Can I have a mulligan?
Skip Bertman once told me, during the height of his LSU dugout glory days, that America’s national pastime is not baseball—as George Will or Thomas Boswell might have us believe. Rather, he said offhandedly one muggy, yet otherwise nondescript, afternoon, our nation’s pastime is the “transferal of blame.”
“People don’t take responsibility for what happens,” he said. “It’s always the other guy’s fault.”
Nearly two decades later, the Bertman Postulate is supported by facts on a daily basis. At the first sign of trouble or failure, the response is almost universal: Blame everyone except the person in the mirror.
What’s apparent, however, is that over the past three or so years a new twist has emerged with our pastime—the do-over.
This is especially true in the political world, where elections now only have consequences until someone files a lawsuit and/or gets enough signatures on a recall petition. Wisconsin Gov. Scott Walker gets elected, does exactly what he said he would do on the campaign trail, and the response is to try to get him out of office in two years, rather than four. Our governor, Bobby Jindal, tells anyone listening during his re-election campaign that he’s going to cajole legislators into accepting his brand of K-12 education reform. He wins in a landslide, jams his reform through, and the lawsuits and recall petitions ensue. Barack Obama, running on a decidedly left message, is elected president, proposes center-left policies, and an opposition group spends the next three years trying to get him out of office by proving he’s not a U.S. citizen.
There is a collision of forces at work: 1) the massive baby boomer generation and its entitlement mentality hitting the age when it wants to collect what government once promised, 2) the dismissal of the notion of competition, winners and losers in favor of one in which every person is special and deserving of a trophy, 3) a significant economic recession that’s dramatically cut government revenues (and thus government’s ability to spend) at the local, state and federal levels, and 4) a disenfranchised middle class that’s angry as the left fights to protect the poor while the right fights to protect the rich.
Jay Cost, in an essay on “The Politics of Loss” for National Affairs, suggests the root issue is that government no longer has the cash to keep everyone happy. Whether one is talking about the federal government, Louisiana’s government or East Baton Rouge government, since the end of World War II there had usually been enough economic growth in the country, state and parish to share the wealth. Regardless of whether the Republicans or Democrats were in power, there was always enough money to cut taxes while also increasing spending. As Cost writes, “[A] political equilibrium was reached and preserved, more or less for 50 years.”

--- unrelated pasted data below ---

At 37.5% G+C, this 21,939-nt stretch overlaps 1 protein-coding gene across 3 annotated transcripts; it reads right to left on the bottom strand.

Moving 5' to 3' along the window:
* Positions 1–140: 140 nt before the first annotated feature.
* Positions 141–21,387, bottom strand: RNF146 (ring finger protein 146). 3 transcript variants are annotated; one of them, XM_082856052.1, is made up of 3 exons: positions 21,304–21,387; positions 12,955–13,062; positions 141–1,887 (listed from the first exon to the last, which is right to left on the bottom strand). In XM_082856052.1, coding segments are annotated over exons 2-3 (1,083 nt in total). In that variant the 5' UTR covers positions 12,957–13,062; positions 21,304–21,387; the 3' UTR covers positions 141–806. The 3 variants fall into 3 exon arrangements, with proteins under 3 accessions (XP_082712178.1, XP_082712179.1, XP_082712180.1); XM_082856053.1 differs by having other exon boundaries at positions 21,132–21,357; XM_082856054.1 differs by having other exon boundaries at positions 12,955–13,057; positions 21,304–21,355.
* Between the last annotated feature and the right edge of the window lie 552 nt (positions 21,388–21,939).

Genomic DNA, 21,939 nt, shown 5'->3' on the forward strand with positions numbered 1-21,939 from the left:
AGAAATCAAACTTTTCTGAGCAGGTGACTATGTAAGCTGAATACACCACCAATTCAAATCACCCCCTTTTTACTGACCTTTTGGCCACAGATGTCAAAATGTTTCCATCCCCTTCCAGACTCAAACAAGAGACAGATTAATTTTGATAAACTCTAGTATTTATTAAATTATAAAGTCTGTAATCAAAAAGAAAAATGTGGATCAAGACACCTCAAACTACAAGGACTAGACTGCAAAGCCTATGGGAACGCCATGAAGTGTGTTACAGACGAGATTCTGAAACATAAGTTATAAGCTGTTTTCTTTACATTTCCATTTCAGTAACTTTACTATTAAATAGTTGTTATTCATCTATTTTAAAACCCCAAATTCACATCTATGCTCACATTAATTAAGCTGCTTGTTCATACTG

No longer. Slowing growth, unsustainable spending levels and—in the case of Louisiana—billions of dollars in tax cuts mean the days when lawmakers could give to one group without shortchanging others are over. “The politics of deciding who loses what, and when and how, is upon us,” writes Cost.
This is a perfect explanation of what’s happening both at the State Capitol and on the third-floor chambers of the Metro Council. Jindal and his allies used big election wins to enact massive tax cuts, controversial reform measures and budgetary gimmicks to keep the books balanced as revenues declined. Democrats have responded with protest press conferences, lawsuits and, now, a recall petition. Jindal is almost equally disliked by those on the far right who complain the governor’s use of one-time money—a practice he once declared as “criminal”—is bankrupting the state. Jindal’s response has been swift and severe political retaliation. The same basic scene is playing out in EBR’s Governmental Building, where tight revenues, soaring retirement costs and an overdedication of tax dollars has council members screaming over $50,000 jobs programs.
The public reaction? The rise of the Tea Party, a decidedly anti-tax sentiment and an angry middle class that believes it pays taxes to support the poor but gets none of the breaks doled out to the rich.
Transferal of blame slamming head-on with the new reality of government having to pick winners and losers has created a climate of anger, finger-pointing and hostility that likely won’t end until the economic fortunes of our nation, state and parish rebound.
Until then, for every action there will be the equal and opposite reaction of demanding a do-over.
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